Emergency Room Malpractice in Virginia, Maryland and Washington DC

By Peter DePaolis

Two friends were out partying one night. One of the friends had his four-year-old son with him. An argument broke out over whether one of the friends would drive drunk with the child. At some point during the argument, one of the friends stabbed the other one in the thigh with a knife.

When the victim arrived at the emergency room, the doctor was told that the victim was stabbed with a knife and that the length of the blade was not known. The emergency room doctor assumed that the knife blade was small.

However, the blade turned out to be very large. As the victim was deteriorating, the emergency room doctor called a general surgeon who only arrived three hours later. By this time, the victim was in hemorrhagic shock secondary to a stab wound and blood loss. After being transferred to the ICU, the victim died.

The malpractice lawsuit stated that the emergency room doctor should have gotten more details about the length of the knife, and that treatment should have been more aggressive. An offer of $500,000 was made to the victim’s family but was ultimately rejected.

Emergency room errors

Emergency room errors usually occur due to a high volume of patients and a low number of attending physicians available. A Harvard study claimed that the hospital emergency room department had the highest proportion of adverse events due to negligence than any other department. The lack of physicians and staff, and part-time employees lead to diagnostic errors and treatment errors.

Time issues in an emergency room situation

It is essential to be timely in an emergency room situation as some conditions and long-term disabilities may be prevented by prompt attention and competent action on the part of the emergency room physician and staff. The Harvard study found that patients suffering from heart attacks had to wait an average of eight minutes to get medical attention— time that could mean devastating results.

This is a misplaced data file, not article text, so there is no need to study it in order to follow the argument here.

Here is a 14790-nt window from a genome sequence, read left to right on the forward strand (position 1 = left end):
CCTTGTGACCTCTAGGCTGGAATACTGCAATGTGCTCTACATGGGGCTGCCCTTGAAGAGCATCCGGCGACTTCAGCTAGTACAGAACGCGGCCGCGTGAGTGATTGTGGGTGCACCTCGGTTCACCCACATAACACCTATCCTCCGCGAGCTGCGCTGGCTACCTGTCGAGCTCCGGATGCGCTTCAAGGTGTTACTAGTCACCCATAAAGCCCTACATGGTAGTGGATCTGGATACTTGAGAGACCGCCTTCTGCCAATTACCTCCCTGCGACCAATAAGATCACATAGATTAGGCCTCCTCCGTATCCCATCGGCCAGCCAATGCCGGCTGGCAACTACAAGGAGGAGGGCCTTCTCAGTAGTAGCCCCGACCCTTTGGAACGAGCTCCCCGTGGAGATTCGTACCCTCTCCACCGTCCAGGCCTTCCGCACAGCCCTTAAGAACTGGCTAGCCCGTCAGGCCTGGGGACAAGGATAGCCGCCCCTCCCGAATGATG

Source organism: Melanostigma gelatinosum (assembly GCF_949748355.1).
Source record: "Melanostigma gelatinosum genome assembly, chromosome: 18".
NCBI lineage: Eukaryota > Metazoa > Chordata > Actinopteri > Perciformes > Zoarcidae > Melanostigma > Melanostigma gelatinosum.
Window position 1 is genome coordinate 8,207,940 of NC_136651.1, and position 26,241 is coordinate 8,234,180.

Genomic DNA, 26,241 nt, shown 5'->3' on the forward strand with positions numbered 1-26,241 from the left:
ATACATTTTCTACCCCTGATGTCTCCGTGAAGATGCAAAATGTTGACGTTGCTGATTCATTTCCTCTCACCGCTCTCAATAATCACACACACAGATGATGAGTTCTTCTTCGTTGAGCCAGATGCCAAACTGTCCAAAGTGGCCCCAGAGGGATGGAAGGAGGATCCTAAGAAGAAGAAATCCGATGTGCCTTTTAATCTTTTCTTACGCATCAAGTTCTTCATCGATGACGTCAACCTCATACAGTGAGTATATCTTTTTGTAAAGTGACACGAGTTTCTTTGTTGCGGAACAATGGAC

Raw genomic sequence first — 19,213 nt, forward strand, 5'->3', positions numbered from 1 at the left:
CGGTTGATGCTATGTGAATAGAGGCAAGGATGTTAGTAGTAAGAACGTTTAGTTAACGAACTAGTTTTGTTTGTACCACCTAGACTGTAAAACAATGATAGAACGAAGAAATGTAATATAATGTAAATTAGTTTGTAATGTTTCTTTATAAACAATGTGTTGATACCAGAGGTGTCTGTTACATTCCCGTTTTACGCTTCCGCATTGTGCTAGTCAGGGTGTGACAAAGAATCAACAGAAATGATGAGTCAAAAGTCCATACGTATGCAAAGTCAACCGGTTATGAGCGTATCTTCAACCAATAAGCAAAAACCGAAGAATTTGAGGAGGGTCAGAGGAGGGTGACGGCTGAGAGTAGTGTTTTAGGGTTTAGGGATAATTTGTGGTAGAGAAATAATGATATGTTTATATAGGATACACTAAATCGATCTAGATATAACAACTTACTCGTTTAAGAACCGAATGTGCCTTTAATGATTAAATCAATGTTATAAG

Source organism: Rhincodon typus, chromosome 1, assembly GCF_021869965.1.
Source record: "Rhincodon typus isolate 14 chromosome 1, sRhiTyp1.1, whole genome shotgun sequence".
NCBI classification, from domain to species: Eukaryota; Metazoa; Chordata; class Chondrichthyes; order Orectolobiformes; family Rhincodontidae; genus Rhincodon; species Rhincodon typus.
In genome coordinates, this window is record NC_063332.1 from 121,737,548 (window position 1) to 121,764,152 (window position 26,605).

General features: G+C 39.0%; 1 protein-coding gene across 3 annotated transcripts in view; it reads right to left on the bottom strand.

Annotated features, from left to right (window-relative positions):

Most common emergency room mistakes

  • Late or wrong diagnosis
  • Laboratory testing errors
  • Contaminated blood transfusions
  • Errors in patient condition evaluation
  • Giving the wrong medication to patients
  • Failure to monitor patients

If you received the wrong diagnosis or had a brain injury related to an emergency room situation, contact a Washington, D.C. brain injury lawyer. Even if you did not suffer a brain injury, contact a Washington, D.C. brain injury lawyer to find out your rights in an emergency room medical malpractice case.

About the Author
Peter DePaolis joined the firm in 1980 and has since represented a large number of individuals involved in automobile collisions, truck accidents, bus crashes, defective products, and medical malpractice cases. A significant portion of Mr. DePaolis’ practice is devoted to working on behalf of people suffering from asbestosis, mesothelioma, and other asbestos-related cancers. He has led his firm’s fight against the asbestos industry and has recovered over $30 million in damages for asbestos victims and their families.